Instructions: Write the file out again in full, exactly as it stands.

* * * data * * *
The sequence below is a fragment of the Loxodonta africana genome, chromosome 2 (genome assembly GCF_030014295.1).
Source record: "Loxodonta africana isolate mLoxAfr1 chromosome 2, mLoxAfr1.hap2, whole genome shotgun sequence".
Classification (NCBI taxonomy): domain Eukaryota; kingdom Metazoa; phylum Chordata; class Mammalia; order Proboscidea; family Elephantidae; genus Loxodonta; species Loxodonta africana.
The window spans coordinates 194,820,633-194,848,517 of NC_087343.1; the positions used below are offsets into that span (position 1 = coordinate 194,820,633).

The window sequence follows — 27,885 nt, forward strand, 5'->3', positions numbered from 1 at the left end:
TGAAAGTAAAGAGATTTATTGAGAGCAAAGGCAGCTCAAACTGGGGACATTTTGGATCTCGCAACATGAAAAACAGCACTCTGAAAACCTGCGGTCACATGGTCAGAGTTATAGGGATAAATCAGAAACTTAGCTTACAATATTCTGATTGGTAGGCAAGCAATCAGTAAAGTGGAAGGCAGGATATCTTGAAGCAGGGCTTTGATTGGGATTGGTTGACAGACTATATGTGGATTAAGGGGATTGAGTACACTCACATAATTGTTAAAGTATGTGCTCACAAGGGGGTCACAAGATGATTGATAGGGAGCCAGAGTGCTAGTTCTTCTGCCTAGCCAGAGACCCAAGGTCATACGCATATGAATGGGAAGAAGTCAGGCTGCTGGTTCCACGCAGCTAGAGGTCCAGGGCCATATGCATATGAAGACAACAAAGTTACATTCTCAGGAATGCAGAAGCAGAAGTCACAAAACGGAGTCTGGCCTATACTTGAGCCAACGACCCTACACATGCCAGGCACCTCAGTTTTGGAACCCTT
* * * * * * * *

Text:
The sequence below is a fragment of the Loxodonta africana genome, chromosome 2 (genome assembly GCF_030014295.1).
Source record: "Loxodonta africana isolate mLoxAfr1 chromosome 2, mLoxAfr1.hap2, whole genome shotgun sequence".
Classification (NCBI taxonomy): domain Eukaryota; kingdom Metazoa; phylum Chordata; class Mammalia; order Proboscidea; family Elephantidae; genus Loxodonta; species Loxodonta africana.
The window spans coordinates 194,820,633-194,848,517 of NC_087343.1; the positions used below are offsets into that span (position 1 = coordinate 194,820,633).

The window sequence follows — 27,885 nt, forward strand, 5'->3', positions numbered from 1 at the left end:
TGAAAGTAAAGAGATTTATTGAGAGCAAAGGCAGCTCAAACTGGGGACATTTTGGATCTCGCAACATGAAAAACAGCACTCTGAAAACCTGCGGTCACATGGTCAGAGTTATAGGGATAAATCAGAAACTTAGCTTACAATATTCTGATTGGTAGGCAAGCAATCAGTAAAGTGGAAGGCAGGATATCTTGAAGCAGGGCTTTGATTGGGATTGGTTGACAGACTATATGTGGATTAAGGGGATTGAGTACACTCACATAATTGTTAAAGTATGTGCTCACAAGGGGGTCACAAGATGATTGATAGGGAGCCAGAGTGCTAGTTCTTCTGCCTAGCCAGAGACCCAAGGTCATACGCATATGAATGGGAAGAAGTCAGGCTGCTGGTTCCACGCAGCTAGAGGTCCAGGGCCATATGCATATGAAGACAACAAAGTTACATTCTCAGGAATGCAGAAGCAGAAGTCACAAAACGGAGTCTGGCCTATACTTGAGCCAACGACCCTACACATGCCAGGCACCTCAGTTTTGGAACCCTT